2 2 0 D O C . 2 8 I N D U C T I O N A N D D E D U C T I O N
Published in Berliner Tageblatt, 25 December 1919, Morning Edition, Supplement 4, p. [1], as part
of a set of four contributions and an introduction by the editor under the title “Deutsche Wissenschaft
über den Aufbau der Welt.” A typescript [5 192] is preserved. Significant departures from the type-
script are noted.
[1]The other contributions are as follows: “International Cooperation” (“Internationale Arbeitsge-
meinschaft”) by Max Planck, “The Future Guidelines for Scientific Research” (“Die künftigen Richt-
linien naturwissenschaftlicher Forschung”) by Walther Nernst, and “The Nitrogen Economy” (“Die
Stickstoff-Wirtschaft”) by Fritz Haber (1868–1934), Director of the Kaiser Wilhelm Institute of Phys-
ical Chemistry and Electrochemistry. According to the introduction to the contributions, the Berliner
Tageblatt had turned to Einstein, Planck, Nernst, Haber, and Johannes Stark for statements on the
achievements of German science for inclusion in its Christmas issue. Haber, Planck, and Stark were
selected because they had recently won the Nobel Prize; Nernst, because he had been elected a mem-
ber of the Swedish Academy in 1919, and Einstein because “he too a German, charging ahead with
his theory of relativity and gravitation, gave the signal for a change of our worldview” (“auch er ein
Deutscher, gab mit seiner Relativitäts- und Gravitationslehre, vorstürmend die Losung zu einer
Aenderung unserer Weltanschauung”; from the introduction.) Stark did not submit a statement
because he was traveling.
[2]The distinction between inductive and deductive method is also discussed in Einstein 1914k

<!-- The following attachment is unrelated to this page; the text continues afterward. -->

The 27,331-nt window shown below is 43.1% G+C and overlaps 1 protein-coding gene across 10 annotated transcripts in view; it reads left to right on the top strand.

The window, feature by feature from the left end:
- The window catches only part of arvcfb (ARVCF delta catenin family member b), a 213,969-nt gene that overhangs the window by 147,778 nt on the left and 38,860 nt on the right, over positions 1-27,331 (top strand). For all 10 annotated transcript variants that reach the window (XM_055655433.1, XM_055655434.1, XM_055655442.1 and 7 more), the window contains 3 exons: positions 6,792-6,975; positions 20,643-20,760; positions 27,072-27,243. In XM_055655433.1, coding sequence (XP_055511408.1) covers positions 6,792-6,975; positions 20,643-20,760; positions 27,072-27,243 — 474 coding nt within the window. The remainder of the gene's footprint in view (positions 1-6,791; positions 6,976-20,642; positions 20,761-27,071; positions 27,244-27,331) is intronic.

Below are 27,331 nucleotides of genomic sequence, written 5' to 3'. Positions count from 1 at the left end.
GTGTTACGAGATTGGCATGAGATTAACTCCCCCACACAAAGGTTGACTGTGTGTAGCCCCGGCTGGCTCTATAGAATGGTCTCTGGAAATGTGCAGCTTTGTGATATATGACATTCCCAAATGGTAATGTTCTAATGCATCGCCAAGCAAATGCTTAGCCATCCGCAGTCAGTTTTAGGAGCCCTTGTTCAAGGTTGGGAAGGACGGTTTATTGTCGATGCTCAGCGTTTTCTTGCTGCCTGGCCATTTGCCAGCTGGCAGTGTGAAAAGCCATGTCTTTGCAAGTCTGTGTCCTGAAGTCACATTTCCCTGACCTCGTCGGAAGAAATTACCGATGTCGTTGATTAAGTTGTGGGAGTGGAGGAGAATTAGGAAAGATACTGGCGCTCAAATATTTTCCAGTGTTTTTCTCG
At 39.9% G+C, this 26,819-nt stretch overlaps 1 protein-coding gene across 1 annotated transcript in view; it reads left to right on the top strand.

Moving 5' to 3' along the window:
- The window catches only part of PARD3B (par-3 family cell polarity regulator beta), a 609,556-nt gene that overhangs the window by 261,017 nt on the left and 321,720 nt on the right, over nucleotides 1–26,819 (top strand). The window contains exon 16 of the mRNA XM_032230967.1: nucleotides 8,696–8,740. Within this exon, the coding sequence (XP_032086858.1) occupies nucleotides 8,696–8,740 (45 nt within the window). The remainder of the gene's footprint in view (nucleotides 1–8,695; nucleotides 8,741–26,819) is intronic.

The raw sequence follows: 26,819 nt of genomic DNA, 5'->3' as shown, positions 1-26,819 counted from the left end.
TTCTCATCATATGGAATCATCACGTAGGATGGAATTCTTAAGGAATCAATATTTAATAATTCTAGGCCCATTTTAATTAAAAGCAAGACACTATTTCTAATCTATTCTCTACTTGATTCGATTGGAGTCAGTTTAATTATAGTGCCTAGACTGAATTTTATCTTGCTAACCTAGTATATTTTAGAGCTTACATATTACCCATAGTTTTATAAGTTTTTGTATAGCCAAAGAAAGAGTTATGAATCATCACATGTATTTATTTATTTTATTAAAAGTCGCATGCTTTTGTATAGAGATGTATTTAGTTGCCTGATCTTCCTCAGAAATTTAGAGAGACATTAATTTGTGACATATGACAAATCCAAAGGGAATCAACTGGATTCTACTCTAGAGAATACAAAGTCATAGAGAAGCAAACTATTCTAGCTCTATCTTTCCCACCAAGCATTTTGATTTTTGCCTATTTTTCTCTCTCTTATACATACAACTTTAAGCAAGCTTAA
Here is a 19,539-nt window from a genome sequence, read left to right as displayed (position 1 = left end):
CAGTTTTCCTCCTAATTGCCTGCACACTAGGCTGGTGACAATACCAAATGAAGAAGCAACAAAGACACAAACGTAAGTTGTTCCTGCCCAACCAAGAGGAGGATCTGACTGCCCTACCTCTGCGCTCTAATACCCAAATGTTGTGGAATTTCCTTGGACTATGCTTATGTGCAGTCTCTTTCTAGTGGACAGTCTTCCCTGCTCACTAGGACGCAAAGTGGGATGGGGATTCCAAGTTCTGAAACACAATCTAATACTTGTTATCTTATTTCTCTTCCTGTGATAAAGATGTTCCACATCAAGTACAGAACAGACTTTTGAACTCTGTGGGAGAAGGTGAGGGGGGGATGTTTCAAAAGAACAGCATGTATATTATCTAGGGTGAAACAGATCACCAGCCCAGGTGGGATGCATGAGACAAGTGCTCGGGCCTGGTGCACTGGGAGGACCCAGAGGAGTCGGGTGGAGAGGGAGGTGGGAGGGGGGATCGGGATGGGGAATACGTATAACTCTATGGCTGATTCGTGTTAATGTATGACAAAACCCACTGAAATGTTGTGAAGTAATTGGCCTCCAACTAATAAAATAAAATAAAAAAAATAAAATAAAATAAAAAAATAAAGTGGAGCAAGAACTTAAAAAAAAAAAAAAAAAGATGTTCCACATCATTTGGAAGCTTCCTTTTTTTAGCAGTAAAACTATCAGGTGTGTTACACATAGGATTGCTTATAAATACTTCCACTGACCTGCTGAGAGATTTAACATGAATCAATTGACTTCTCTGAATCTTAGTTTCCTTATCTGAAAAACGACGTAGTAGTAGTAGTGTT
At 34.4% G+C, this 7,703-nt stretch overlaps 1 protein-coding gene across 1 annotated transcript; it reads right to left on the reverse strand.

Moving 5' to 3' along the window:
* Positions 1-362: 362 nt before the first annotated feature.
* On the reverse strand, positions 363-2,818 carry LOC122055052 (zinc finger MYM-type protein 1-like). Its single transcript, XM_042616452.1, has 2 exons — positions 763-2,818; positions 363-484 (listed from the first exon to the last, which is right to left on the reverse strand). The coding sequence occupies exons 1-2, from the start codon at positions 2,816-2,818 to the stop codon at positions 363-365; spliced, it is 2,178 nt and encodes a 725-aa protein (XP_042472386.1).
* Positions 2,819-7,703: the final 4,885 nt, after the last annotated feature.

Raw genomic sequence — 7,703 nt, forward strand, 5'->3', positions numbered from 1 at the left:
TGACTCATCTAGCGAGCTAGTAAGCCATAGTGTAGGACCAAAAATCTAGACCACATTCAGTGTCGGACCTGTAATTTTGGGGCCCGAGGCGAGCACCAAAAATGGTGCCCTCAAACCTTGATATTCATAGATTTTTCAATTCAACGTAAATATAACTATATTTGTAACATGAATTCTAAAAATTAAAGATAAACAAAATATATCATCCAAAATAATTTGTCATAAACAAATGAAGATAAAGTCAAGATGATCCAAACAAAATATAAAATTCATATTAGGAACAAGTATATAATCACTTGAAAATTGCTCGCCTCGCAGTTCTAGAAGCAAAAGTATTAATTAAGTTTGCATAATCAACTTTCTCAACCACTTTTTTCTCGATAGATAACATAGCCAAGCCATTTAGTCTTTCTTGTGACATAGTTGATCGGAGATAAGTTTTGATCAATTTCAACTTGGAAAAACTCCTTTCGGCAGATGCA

(Vol. 6, Doc. 3).
[3]The central role of intuition in the formulation of fundamental laws is also mentioned in Einstein
1918j (Doc. 7), p. 31. See Holton 1979 for a detailed discussion of Einstein’s views on theory forma-
tion. Holton bases his discussion on a letter from Einstein to Maurice Solovine, 7 May 1952, TAU,
Albert Einstein Collection, that bears striking similarities to the present document, although it was
written more than thirty years later.
[4]Instead of “ihrer Grundlage” the typescript has “ihnen.”
[5]This statement resembles Karl Popper’s justification of his criterion of falsifiability. While Pop-
per (1902–1994) quotes Einstein 1918j (Doc. 7) in Popper 1935, p. 7, he later claimed that he was
unaware of the present document (Karl Popper to John Stachel, 15 March 1984, John Stachel, Bos-
[6]Howard 1990 quotes Einstein’s underdetermination remark as an indicator of Einstein’s con-
ventionalist philosophy of science, influenced by Moritz Schlick (1882–1936), Privatdozent in phi-
losophy at the University of Rostock (see Einstein 1921c [Doc. 52], notes 13 and 15). For another
remark of Einstein’s about the underdetermination of theories, see Einstein to Moritz Schlick, 21 May
1917 (Vol. 8, Doc. 343).
[7]Instead of “Bevorzugung” the typescript has “Annahme.”
[8]Note that Einstein does not go as far as Schlick, who claims that in this case both theories are
equally true. Cf. Schlick 1915, p. 149: “It is therefore not a contradiction, but rests in the nature of
things that under certain circumstances several theories can be true simultaneously, in that they pro-
vide a different but each in itself completely univocal designation of the facts” (“Es ist also kein
Widerspruch, sondern liegt vielmehr in der Natur der Sache, daß unter Umständen mehrere Theorien
zugleich wahr sein können, indem sie eine zwar verschiedene, aber doch jede für sich völlig ein-
deutige Bezeichnung der Tatsachen leisten”). In Einstein 1918j (Doc. 7), p. 31, Einstein stressed that
in history one theory has always proven itself as clearly superior over its competitors. In the introduc-
tion to the appendix written in 1920 for the English edition of Einstein 1917a (Vol. 6, Doc. 42, pp. 84–
85), Einstein quoted in a similar context Newtonian gravitational theory and general relativity as an
example of two theories that are so similar in their predictions that it is difficult to decide between
them on empirical grounds.
[9]The typescript breaks off after “gemeinsam sind.”
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